Skip to Main Content

We have a new app!

Take the Access library with you wherever you go—easy access to books, videos, images, podcasts, personalized features, and more.

Download the Access App here: iOS and Android


Christopher R. Bartlett


When you finish this chapter you should be able to

  • Analyze the mechanical properties of tissue based on the stress–strain curve model.

  • Discuss the five types of tissue loads that can produce stress and strain.

  • Examine the anatomical characteristics of the musculotendinous unit, synovial joint, bone, and nerve.

  • Evaluate how mechanical loads applied to the musculotendinous unit, synovial joint, bone, and nerve produce injury in these structures.

  • Identify and differentiate various injuries to the musculotendinous unit, synovial joint, bone, and nerve tissue.


  • trauma

  • load

  • stiffness

  • stress

  • strain

  • deformation

  • elasticity

  • yield point

  • plastic

  • creep

  • mechanical failure

  • muscle strain

  • muscle cramps

  • muscle guarding

  • clonic

  • tonic

  • muscle soreness

  • tendinopathy

  • tendinitis

  • tendinosis

  • crepitus

  • tenosynovitis

  • contusion

  • ecchymosis

  • myositis ossificans

  • synovial joints

  • diastasis

  • dislocation

  • subluxation

  • osteoarthritis

  • bursitis

  • bursae

  • osteoblasts

  • osteoclasts

  • closed fracture

  • open fracture

  • neuropraxia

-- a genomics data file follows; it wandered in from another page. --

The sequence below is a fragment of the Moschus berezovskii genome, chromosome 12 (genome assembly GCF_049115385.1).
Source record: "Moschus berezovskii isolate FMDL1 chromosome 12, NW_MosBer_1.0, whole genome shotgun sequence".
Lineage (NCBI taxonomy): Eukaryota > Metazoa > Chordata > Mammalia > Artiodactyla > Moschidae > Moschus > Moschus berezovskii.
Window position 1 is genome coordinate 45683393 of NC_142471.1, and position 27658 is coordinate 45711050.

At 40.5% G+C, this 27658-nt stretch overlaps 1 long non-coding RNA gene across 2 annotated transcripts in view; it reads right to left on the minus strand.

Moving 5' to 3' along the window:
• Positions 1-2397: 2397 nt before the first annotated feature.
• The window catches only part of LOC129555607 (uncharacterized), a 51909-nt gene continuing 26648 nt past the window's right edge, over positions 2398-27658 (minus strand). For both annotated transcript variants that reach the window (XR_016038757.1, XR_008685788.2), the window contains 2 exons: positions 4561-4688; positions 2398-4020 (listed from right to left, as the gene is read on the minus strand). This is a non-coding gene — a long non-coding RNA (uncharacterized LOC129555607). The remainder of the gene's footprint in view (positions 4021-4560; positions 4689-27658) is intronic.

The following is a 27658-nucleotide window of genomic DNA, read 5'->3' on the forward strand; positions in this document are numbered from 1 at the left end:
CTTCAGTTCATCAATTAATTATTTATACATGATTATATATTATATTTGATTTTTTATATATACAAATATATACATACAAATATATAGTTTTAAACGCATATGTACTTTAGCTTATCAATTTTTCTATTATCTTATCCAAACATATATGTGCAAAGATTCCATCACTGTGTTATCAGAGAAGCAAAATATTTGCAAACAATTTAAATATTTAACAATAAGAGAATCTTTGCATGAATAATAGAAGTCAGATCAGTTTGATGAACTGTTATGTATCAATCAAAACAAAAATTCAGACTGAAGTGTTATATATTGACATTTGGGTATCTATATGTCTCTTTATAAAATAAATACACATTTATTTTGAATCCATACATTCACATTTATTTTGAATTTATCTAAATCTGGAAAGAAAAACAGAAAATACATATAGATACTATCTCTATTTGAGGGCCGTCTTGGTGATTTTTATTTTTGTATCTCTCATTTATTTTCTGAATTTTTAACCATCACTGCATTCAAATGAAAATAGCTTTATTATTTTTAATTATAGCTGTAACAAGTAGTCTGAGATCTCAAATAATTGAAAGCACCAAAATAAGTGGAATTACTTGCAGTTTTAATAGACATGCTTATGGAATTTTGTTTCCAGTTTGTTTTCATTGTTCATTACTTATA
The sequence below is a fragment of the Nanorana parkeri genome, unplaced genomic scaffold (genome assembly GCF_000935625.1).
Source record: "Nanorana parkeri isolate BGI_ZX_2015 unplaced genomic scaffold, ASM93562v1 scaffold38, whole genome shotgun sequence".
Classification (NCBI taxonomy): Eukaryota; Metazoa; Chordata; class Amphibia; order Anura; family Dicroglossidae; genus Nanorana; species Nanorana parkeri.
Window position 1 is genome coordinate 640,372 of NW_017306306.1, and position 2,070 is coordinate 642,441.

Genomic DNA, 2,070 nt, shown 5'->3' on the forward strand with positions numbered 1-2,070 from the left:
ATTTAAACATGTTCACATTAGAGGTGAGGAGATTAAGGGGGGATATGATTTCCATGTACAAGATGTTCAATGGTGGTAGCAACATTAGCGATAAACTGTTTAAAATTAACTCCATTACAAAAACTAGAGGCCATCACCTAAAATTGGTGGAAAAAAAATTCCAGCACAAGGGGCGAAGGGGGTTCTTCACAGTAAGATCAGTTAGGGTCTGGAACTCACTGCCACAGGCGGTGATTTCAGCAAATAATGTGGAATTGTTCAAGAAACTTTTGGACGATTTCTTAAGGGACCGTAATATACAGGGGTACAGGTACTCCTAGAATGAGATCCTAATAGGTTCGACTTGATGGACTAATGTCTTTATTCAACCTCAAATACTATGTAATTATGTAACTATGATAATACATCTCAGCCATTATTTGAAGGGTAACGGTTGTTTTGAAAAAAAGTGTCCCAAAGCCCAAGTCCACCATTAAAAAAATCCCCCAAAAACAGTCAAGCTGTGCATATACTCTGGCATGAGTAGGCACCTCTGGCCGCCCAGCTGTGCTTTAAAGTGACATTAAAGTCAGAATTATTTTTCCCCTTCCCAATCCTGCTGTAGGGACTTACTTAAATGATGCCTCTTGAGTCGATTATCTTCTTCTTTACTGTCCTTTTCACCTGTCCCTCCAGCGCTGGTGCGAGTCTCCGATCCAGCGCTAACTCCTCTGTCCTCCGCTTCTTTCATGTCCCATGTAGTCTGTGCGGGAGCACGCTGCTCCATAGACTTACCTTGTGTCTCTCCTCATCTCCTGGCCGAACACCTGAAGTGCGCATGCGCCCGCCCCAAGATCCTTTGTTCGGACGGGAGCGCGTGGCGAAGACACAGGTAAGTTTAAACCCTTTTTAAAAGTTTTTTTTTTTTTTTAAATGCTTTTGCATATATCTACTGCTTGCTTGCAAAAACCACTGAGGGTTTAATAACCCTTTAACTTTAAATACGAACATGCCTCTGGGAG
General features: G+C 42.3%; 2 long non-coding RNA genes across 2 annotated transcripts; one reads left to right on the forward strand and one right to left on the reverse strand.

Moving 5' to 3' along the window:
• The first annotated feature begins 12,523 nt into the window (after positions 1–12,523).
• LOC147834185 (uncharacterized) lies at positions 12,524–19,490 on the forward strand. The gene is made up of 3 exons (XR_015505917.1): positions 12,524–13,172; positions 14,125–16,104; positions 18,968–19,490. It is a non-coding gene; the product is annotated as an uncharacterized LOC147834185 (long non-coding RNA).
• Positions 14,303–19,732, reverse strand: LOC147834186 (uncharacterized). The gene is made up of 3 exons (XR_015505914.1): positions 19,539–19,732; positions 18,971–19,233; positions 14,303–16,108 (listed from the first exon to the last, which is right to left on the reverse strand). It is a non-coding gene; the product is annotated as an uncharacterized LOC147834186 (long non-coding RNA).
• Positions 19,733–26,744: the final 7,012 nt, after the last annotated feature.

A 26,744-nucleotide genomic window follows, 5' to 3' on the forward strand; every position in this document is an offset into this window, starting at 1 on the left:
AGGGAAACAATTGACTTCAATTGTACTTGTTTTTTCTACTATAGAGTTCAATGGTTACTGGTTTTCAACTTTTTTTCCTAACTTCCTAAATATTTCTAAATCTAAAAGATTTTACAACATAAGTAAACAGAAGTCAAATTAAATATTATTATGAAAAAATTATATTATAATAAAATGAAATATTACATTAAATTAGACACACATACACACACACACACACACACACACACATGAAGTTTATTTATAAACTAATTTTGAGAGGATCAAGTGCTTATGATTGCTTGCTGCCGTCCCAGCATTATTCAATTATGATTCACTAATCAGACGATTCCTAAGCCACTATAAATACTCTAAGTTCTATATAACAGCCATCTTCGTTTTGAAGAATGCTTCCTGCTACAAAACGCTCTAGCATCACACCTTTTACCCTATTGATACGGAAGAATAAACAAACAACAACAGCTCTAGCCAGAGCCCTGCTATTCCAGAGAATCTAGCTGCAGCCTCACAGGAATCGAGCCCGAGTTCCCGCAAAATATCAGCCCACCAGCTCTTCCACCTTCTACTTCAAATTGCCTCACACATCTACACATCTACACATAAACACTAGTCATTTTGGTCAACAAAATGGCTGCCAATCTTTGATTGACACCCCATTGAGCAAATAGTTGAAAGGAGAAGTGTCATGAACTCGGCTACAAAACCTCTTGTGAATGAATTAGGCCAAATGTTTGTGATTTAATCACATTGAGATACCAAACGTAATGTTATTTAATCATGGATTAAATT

• neuritis

  • referred pain


The ability to recognize a specific injury to musculoskeletal, nerve structures, and soft tissues and understand those mechanical factors that produce injuries or trauma is essential for the athletic trainer.11 Trauma is defined as a physical injury or wound that is produced by an external or internal force.9 This chapter provides the foundation for the identification, understanding, and management of injuries to be discussed throughout this text. It examines mechanical forces and tissue characteristics of injuries and the classification of these injuries.


Newtonian physics maintains that force or mechanical energy is that which changes the state of rest or uniform motion of matter. When a force applied to any part of the body results in a harmful disturbance in function and/or structure, a mechanical injury is said to have been sustained.23 Injuries are caused by external forces directed on the body that result in internal alteration in anatomical structures that are of sufficient magnitude to cause damage or destruction to that tissue.23 How the various tissues respond to the application of an external load is determined in large part by the mechanical properties of that tissue.

9–1 Clinical Application Exercise

The stress–strain curve represents the relationship between various tissue properties when a ligament is stretched.

? How does external stress lead to an ankle sprain in a patient who steps awkwardly off a curb?

Tissue Properties

Tissue properties are described according to mechanical terminology, and their relative relationship may best be illustrated by the stress–strain curve (Figure 9–1). A load is an external force acting on tissues that causes internal reactions within the tissues. Stiffness is the relative ability of a tissue to resist a particular load. The greater the stiffness, the greater the magnitude of load it can withstand. The internal resistance of the tissues to an external load ...

Pop-up div Successfully Displayed

This div only appears when the trigger link is hovered over. Otherwise it is hidden from view.